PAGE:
When you evaluate Merton's mystical worldview, it clearly resonates with what technically would be considered traditional New Age thought. This is an inescapable fact!

Merton's mystical experiences ultimately made him a kindred spirit and co-mystic with those in other Eastern religions also because his insights were identical to their insights. At an interfaith conference
in Thailand he stated:
I believe that by openness to Buddhism, to Hinduism, and to these great Asian [mystical] traditions, we stand a wonderful chance of learning more about the potentiality of our own Christian traditions. (William Shannon, Silent Lamp, The Thomas Merton Story [New York, NY: Crossroad Publishing Company, 1992], p. 276)
Please understand that contemplative prayer alone was the catalyst for such theological views. One of Merton's biographers made this very clear when he explained:
If one wants to understand Merton's going to the East it is important to understand that it was his rootedness in his own faith tradition [Catholicism] that gave him the spiritual equipment [contemplative prayer] he needed to grasp the way of wisdom that is proper to the East. (Ibid., p. 281)
This was the ripe fruit of the Desert Fathers. When you borrow methods from Eastern religion, you get their understanding of God. There is no other way to put it. It does not take being a scholar to see the logic in this.

Merton's influence is very strong in the Catholic church and mainline Protestant denominations, and it is starting to grow in evangelical circles. While many Christians are impressed with Merton's humility, social consciousness, and piety, his intellectual dynamism is also a powerful draw. But sadly, Merton's heresies neutralize his qualities. He revealed the true state of his soul to a fellow monk prior to his trip to Thailand where his life ended by accidental electrocution. Before he left, he confided to his friend, "I am going home . . . to the home I have never been in this body" (Ibid., p. 273). I do not believe Merton was talking about a premonition of his death but rather was professing the East to be his true spiritual home.

This is not a thoughtless assertion. Virtually all Merton scholars and biographers make similar observations. One Merton devotee wrote, "The major corpus [body] of his writings are embedded in the central idea, experience and vision of the Asian wisdom" (Dea P. Patnaik, The Message of Thomas Merton, editor Brother Patrick Hart [Kalamazoo, Mi: Cistercian Publishing, 1981], p. 87).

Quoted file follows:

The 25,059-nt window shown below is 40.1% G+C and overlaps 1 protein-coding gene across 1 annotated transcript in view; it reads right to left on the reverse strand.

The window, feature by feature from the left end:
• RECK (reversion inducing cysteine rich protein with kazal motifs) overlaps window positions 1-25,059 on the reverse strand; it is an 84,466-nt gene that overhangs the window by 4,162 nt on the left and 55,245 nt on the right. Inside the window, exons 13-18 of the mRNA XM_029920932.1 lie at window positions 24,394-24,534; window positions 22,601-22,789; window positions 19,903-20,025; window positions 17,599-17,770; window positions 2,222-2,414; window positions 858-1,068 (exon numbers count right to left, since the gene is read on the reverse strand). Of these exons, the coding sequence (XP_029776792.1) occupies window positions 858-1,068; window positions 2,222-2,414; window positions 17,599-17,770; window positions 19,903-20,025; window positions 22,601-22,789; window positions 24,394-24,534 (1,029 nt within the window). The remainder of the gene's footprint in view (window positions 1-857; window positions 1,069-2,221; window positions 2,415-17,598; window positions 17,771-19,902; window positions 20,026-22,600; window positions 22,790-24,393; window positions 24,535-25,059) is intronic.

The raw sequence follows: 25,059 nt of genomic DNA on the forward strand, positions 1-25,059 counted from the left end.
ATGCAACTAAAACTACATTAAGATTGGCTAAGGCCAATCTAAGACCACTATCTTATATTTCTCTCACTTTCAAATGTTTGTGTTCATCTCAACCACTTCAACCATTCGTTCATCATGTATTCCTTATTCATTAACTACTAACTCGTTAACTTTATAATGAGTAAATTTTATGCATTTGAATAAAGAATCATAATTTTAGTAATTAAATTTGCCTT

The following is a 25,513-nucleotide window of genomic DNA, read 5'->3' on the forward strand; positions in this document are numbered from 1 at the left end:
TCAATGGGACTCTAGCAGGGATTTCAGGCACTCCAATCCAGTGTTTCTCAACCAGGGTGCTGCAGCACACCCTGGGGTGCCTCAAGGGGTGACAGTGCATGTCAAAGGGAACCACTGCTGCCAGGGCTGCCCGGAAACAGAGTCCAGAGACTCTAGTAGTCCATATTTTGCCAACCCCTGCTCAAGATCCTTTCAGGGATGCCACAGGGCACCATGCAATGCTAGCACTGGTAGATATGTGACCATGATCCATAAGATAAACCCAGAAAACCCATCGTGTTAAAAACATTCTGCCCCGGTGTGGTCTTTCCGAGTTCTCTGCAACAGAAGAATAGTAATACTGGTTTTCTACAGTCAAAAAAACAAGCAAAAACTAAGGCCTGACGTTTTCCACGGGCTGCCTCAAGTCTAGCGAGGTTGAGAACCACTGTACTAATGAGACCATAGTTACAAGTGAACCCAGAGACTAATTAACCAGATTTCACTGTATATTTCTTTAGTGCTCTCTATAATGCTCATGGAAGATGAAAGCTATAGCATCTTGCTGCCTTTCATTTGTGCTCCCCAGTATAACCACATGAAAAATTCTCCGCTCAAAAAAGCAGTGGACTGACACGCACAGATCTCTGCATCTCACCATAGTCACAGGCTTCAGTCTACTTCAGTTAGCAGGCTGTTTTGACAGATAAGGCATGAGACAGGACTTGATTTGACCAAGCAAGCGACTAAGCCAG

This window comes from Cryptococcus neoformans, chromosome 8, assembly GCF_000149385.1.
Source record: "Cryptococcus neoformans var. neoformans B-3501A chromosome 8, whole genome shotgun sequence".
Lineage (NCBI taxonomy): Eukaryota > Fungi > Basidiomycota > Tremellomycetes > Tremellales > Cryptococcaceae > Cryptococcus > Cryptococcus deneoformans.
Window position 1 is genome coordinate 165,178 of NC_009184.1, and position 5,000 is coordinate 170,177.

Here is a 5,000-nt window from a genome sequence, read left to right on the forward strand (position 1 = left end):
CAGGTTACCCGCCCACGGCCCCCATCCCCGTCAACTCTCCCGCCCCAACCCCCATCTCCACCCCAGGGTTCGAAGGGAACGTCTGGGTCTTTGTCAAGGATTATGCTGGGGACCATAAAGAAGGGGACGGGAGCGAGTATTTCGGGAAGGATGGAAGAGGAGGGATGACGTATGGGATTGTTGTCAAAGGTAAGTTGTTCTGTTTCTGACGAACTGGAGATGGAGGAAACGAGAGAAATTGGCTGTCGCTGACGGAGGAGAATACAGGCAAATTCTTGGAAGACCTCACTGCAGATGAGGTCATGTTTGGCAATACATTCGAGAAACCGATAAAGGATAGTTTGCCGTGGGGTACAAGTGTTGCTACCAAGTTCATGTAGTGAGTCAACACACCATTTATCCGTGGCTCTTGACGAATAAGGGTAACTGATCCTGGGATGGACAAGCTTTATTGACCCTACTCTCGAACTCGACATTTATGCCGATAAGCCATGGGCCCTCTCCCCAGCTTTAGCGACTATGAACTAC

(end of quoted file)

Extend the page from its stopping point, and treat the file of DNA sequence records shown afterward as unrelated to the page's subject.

Pages 58-61


In his book, Thomas Merton: Contemplative Critic, Nouwen talks about these "new eyes" that Merton helped to formulate and said that Merton and his work "had such an impact" on his life and that he was the man who had "inspired" him greatly (Henry J.M. Nouwen, Thomas Merton: Contemplative Critic [San Francisco, CA: Harper & Row Publishers, 1991, Triumph Books Edition], p.3). But when we read Nouwen's very revealing account, something disturbing is unveiled. Nouwen lays out the path of Merton's spiritual pilgrimage into contemplative spirituality. Those who have studied Merton from a critical point of view, such as myself, have tried to understand what are the roots behind Merton's spiritual affinities. Nouwen explains that Merton was influenced by LSD mystic Aldous Huxley who "brought him to a deeper level of knowledge" and "was one of Merton's favorite novelists" (Ibid., p. 19-20) It was through Huxley's book, Ends and Means, that first brought Merton "into contact with mysticism" (Ibid., p. 20). Merton states:
He [Huxley] had read widely and deeply and intelligently in all kinds of Christian and Oriental mystical literature, and had come out with the astonishing truth that all this, far from being a mixture of dreams and magic and charlatanism, was very real and very serious. (Ibid.)
This is why, Nouwen revealed, Merton's mystical journey took him right into the arms of Buddhism:
Merton learned from him [Chuang Tzu—a Taoist] what Suzuki [a Zen master] had said about Zen: "Zen teaches nothing; it merely enables us to wake and become aware. (Ibid., p. 71)
Become aware of what? The Buddha nature. Divinity within all. That is why Merton said if we knew what was in each one of us, we would bow down and worship one another. Merton's descent into contemplative led him to the belief that God is in all things and that God is all things. This is made clear by Merton when he said:
True solitude is a participation in the solitariness of God -- Who is in all things.
Nouwen adds:
[Chuang Tzu] awakened and led him [Merton] ... to the deeper ground of his consciousness. (Ibid., p. 46, 71)
Pages 197-198